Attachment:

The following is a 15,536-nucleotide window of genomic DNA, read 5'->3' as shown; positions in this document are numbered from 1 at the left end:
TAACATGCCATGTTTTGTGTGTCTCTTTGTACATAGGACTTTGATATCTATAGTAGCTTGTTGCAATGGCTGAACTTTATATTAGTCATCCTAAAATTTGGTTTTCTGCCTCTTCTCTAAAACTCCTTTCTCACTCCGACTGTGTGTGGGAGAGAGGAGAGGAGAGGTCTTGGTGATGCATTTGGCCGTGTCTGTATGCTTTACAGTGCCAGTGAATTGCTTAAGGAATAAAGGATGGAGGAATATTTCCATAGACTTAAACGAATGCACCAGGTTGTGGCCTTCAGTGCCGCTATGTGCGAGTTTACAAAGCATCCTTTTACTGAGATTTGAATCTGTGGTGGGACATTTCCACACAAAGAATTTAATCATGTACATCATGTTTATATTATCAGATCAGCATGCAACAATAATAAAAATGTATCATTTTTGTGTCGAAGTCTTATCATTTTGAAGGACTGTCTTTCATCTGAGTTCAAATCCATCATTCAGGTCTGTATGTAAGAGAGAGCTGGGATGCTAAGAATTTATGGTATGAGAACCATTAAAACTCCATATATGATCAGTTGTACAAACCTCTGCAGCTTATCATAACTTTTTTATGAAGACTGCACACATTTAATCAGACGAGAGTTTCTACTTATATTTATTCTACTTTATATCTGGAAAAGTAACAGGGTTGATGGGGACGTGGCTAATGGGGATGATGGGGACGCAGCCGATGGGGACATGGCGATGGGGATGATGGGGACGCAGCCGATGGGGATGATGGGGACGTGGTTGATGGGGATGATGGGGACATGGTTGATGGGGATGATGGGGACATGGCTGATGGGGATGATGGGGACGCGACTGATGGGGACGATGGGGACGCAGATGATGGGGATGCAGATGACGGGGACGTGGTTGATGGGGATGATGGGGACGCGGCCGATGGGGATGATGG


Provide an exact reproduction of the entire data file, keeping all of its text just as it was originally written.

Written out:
The following is a 15,536-nucleotide window of genomic DNA, read 5'->3' as shown; positions in this document are numbered from 1 at the left end:
TAACATGCCATGTTTTGTGTGTCTCTTTGTACATAGGACTTTGATATCTATAGTAGCTTGTTGCAATGGCTGAACTTTATATTAGTCATCCTAAAATTTGGTTTTCTGCCTCTTCTCTAAAACTCCTTTCTCACTCCGACTGTGTGTGGGAGAGAGGAGAGGAGAGGTCTTGGTGATGCATTTGGCCGTGTCTGTATGCTTTACAGTGCCAGTGAATTGCTTAAGGAATAAAGGATGGAGGAATATTTCCATAGACTTAAACGAATGCACCAGGTTGTGGCCTTCAGTGCCGCTATGTGCGAGTTTACAAAGCATCCTTTTACTGAGATTTGAATCTGTGGTGGGACATTTCCACACAAAGAATTTAATCATGTACATCATGTTTATATTATCAGATCAGCATGCAACAATAATAAAAATGTATCATTTTTGTGTCGAAGTCTTATCATTTTGAAGGACTGTCTTTCATCTGAGTTCAAATCCATCATTCAGGTCTGTATGTAAGAGAGAGCTGGGATGCTAAGAATTTATGGTATGAGAACCATTAAAACTCCATATATGATCAGTTGTACAAACCTCTGCAGCTTATCATAACTTTTTTATGAAGACTGCACACATTTAATCAGACGAGAGTTTCTACTTATATTTATTCTACTTTATATCTGGAAAAGTAACAGGGTTGATGGGGACGTGGCTAATGGGGATGATGGGGACGCAGCCGATGGGGACATGGCGATGGGGATGATGGGGACGCAGCCGATGGGGATGATGGGGACGTGGTTGATGGGGATGATGGGGACATGGTTGATGGGGATGATGGGGACATGGCTGATGGGGATGATGGGGACGCGACTGATGGGGACGATGGGGACGCAGATGATGGGGATGCAGATGACGGGGACGTGGTTGATGGGGATGATGGGGACGCGGCCGATGGGGATGATGG